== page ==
A not-for-profit brewery in Lewisham which employs people with learning disabilities is selling takeaway beer.
Ignition Brewery on Sydenham Road has also launched a delivery service to homes no more than a two miles away from the brewery.
Will Evans, Ignition Brewery’s director said: “People can turn up with a container of any size of their own that they have cleaned, we fill it up with fresh beer out if the tap and then they go home and enjoy it, so that’s what we are doing for the next month of so I guess.
“Before lockdown was officially launched, we took the decision to close the brewery and the taproom, and that means we have no access to sales. We looked at what we had in the cupboards, but we had 170 cases of beer which would have in affect gone off before lockdown would have ended.”
“So the first thing we did is, we got a licence to do delivery… we set up a bit of social media and said, ‘look we have got this beer, would anyone like to buy it?’ and we had a very positive response. We did two deliveries in which we sold all of the beer.”
Ignition is a not-for-profit local business which employs those with learning disabilities and trains them to brew their beer. The brewery was established in 2015.
Now that their delivery and takeaway service requires minimal staff, the majority of their team cannot work.
Evans said: “We sell the vast majority of our production at the taproom staffed by our team with learning disabilities, everything we do is structured around having people with learning disabilities showing their talent and now we can’t do that.”
All of their paid members of staff have been furloughed and have received further support from a livery company who agreed to cover the remaining costs of their team.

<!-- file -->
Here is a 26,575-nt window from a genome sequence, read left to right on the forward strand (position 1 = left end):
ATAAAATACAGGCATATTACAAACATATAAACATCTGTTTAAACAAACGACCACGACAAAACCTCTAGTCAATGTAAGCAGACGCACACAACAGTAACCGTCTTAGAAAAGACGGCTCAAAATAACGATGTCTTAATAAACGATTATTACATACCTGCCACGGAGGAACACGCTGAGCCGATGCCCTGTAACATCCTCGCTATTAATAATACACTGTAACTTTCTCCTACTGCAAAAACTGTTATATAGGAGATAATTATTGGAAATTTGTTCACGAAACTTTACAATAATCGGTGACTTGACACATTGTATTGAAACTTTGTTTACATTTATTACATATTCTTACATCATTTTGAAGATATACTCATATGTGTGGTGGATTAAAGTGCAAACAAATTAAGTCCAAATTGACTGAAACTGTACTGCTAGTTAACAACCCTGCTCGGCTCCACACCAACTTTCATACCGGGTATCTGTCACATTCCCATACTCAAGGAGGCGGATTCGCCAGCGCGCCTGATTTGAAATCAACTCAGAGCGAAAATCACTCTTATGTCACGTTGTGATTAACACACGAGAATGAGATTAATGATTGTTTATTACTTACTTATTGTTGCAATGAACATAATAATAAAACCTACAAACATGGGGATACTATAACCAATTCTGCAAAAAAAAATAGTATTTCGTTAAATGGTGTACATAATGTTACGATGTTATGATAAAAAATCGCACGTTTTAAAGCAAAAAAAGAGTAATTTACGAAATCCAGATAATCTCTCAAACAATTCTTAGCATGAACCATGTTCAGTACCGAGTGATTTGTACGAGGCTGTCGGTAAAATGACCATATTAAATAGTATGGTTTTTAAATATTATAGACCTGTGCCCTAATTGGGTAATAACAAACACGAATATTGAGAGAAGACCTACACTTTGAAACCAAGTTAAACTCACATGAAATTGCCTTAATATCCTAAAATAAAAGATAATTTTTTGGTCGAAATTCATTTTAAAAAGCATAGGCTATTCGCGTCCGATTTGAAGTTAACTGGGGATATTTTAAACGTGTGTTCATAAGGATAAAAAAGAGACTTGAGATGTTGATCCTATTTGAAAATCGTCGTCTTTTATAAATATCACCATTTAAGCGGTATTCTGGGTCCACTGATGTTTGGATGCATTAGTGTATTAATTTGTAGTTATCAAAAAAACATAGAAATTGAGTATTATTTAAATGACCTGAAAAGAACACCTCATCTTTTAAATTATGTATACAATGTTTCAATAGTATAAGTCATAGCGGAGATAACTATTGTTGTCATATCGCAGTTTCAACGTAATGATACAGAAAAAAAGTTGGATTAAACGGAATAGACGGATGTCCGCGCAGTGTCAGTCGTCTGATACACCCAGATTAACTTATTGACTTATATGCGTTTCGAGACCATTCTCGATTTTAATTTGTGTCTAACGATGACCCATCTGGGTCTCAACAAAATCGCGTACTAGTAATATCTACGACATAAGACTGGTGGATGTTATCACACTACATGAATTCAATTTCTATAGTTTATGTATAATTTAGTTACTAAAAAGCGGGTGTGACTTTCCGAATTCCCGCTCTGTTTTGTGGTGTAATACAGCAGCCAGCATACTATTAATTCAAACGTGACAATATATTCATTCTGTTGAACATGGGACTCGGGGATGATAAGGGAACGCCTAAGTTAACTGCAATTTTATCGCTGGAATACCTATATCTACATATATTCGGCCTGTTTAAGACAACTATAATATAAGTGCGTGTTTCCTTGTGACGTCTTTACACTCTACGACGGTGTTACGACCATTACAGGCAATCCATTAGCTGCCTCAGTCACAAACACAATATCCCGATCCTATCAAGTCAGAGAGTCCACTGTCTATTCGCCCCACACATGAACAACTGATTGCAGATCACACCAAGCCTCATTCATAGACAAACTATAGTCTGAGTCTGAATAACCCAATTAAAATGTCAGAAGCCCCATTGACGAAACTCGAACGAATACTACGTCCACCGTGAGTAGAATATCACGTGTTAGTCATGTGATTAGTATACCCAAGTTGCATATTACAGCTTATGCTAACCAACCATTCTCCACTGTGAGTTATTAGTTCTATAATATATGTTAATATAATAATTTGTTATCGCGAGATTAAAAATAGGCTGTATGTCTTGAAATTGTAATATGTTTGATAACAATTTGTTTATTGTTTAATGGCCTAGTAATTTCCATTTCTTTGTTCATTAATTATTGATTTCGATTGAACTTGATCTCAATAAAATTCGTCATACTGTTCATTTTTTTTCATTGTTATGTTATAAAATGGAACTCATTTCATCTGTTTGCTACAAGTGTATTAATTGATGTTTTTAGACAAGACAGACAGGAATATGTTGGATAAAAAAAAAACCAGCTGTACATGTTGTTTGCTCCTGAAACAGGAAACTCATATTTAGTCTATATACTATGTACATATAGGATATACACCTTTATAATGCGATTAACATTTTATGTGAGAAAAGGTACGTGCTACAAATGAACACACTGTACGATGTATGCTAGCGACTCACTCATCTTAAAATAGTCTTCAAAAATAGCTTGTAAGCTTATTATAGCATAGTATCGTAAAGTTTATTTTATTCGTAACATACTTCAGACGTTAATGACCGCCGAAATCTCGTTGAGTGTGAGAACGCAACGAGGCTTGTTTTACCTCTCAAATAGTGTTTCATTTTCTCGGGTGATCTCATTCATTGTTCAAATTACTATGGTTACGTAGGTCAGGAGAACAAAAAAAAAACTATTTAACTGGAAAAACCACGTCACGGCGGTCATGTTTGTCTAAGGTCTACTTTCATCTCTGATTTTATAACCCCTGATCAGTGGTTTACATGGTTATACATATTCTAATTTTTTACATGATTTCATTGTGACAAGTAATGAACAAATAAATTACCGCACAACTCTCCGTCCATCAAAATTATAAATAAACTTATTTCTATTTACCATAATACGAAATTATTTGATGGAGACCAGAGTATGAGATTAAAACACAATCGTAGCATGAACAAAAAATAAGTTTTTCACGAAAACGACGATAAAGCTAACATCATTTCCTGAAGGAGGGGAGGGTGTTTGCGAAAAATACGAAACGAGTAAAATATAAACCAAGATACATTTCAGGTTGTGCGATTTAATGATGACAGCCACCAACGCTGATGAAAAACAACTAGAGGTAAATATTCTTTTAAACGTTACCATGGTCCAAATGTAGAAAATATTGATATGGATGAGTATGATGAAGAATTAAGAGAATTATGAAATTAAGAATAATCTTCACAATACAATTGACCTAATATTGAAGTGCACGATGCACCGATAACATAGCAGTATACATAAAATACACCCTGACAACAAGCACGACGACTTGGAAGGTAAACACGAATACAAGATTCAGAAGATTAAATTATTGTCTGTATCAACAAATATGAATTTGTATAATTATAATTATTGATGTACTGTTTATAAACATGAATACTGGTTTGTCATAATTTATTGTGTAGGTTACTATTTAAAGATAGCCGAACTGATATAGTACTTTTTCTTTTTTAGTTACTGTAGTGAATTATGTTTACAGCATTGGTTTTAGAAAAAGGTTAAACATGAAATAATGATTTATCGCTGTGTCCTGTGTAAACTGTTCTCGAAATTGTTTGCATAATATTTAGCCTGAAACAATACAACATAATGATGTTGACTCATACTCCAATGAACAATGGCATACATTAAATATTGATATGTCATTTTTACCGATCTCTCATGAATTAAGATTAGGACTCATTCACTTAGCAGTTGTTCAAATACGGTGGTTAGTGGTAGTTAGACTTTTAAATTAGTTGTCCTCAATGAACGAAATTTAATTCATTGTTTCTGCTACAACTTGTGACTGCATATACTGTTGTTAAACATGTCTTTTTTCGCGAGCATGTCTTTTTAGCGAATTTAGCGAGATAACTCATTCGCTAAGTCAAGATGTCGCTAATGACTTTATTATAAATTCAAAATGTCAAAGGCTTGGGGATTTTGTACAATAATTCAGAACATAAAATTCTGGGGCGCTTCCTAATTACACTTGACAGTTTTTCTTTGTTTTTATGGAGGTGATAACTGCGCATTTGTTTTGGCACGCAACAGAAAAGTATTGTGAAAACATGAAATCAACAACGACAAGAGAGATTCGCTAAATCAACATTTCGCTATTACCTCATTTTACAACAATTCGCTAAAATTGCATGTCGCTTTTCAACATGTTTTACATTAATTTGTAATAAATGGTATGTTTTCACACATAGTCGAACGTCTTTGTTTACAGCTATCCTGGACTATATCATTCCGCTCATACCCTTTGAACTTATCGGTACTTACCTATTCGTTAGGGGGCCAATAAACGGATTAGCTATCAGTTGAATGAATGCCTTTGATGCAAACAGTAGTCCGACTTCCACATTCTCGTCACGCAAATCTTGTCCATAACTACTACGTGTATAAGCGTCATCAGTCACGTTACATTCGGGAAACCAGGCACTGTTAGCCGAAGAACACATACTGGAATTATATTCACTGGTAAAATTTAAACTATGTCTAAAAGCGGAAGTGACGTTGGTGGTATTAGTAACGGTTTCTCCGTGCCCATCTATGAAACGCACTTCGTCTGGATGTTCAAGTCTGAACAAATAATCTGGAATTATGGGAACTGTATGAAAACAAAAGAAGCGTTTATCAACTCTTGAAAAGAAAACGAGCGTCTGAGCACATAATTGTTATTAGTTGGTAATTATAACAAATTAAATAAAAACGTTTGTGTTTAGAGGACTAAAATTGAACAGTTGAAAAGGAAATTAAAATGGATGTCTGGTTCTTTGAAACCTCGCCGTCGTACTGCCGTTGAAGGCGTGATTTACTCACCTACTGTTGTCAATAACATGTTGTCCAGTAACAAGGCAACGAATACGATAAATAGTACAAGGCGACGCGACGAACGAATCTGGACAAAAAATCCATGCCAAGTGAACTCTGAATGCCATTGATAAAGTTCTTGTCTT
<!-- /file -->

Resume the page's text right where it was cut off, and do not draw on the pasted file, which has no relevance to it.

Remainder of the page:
He said: “We as a business would fail if we would have to pay out in full costs when we are taking so dramatically lower than normal.”
“We have always been very strongly supported by our local community, so we don’t really sell any beer more than a couple miles away from the taproom which is great in terms of locals and having people that you know.”
Evans said the brewery decided not to charge until delivery was completed. He adds: “We didn’t take any money before it is delivered in case anything went wrong, dropped it off and then you get a huge smile as if, ‘ah a case of beer, what a lovely thing to get.’ Even though it isn’t the most essential item, having something to sort of celebrate as a bit of luxury, is quite a nice thing during lockdown.”
In June, Evans hopes to make more beer and include more of his team. Even when the brewery opens its doors again, he feels that it is responsible to consider the levels of risk for his workers, therefore leaving it up to them to decide if they want to work.
He said: “It won’t be as normal, and I think we will continue to do the takeaway service and we’ll maybe switch things round a bit. But yeah, we will have to [open] otherwise we won’t survive.”